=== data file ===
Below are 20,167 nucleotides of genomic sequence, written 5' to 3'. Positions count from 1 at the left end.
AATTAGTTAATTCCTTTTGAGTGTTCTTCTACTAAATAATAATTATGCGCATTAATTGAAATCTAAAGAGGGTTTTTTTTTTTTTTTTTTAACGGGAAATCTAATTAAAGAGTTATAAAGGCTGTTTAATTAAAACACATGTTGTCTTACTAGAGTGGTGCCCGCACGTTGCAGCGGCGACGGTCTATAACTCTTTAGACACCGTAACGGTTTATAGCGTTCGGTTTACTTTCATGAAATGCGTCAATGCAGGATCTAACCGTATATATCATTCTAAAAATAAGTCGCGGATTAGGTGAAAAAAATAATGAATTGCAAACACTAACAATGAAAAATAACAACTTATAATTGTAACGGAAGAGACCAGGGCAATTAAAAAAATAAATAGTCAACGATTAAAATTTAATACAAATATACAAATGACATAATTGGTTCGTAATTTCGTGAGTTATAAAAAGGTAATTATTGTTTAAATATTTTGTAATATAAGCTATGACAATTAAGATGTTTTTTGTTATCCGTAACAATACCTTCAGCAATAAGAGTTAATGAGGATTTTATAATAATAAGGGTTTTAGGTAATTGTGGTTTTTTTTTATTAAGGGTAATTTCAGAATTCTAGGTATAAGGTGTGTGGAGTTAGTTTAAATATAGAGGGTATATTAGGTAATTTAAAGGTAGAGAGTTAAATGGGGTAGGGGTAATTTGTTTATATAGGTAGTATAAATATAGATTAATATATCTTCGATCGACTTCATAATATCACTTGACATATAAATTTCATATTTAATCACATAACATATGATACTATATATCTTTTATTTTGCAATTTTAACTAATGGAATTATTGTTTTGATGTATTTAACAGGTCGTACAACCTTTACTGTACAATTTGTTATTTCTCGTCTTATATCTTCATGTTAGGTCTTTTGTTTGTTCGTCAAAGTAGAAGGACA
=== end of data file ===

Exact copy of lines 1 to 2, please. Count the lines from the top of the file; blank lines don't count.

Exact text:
Below are 20,167 nucleotides of genomic sequence, written 5' to 3'. Positions count from 1 at the left end.
AATTAGTTAATTCCTTTTGAGTGTTCTTCTACTAAATAATAATTATGCGCATTAATTGAAATCTAAAGAGGGTTTTTTTTTTTTTTTTTTAACGGGAAATCTAATTAAAGAGTTATAAAGGCTGTTTAATTAAAACACATGTTGTCTTACTAGAGTGGTGCCCGCACGTTGCAGCGGCGACGGTCTATAACTCTTTAGACACCGTAACGGTTTATAGCGTTCGGTTTACTTTCATGAAATGCGTCAATGCAGGATCTAACCGTATATATCATTCTAAAAATAAGTCGCGGATTAGGTGAAAAAAATAATGAATTGCAAACACTAACAATGAAAAATAACAACTTATAATTGTAACGGAAGAGACCAGGGCAATTAAAAAAATAAATAGTCAACGATTAAAATTTAATACAAATATACAAATGACATAATTGGTTCGTAATTTCGTGAGTTATAAAAAGGTAATTATTGTTTAAATATTTTGTAATATAAGCTATGACAATTAAGATGTTTTTTGTTATCCGTAACAATACCTTCAGCAATAAGAGTTAATGAGGATTTTATAATAATAAGGGTTTTAGGTAATTGTGGTTTTTTTTTATTAAGGGTAATTTCAGAATTCTAGGTATAAGGTGTGTGGAGTTAGTTTAAATATAGAGGGTATATTAGGTAATTTAAAGGTAGAGAGTTAAATGGGGTAGGGGTAATTTGTTTATATAGGTAGTATAAATATAGATTAATATATCTTCGATCGACTTCATAATATCACTTGACATATAAATTTCATATTTAATCACATAACATATGATACTATATATCTTTTATTTTGCAATTTTAACTAATGGAATTATTGTTTTGATGTATTTAACAGGTCGTACAACCTTTACTGTACAATTTGTTATTTCTCGTCTTATATCTTCATGTTAGGTCTTTTGTTTGTTCGTCAAAGTAGAAGGACA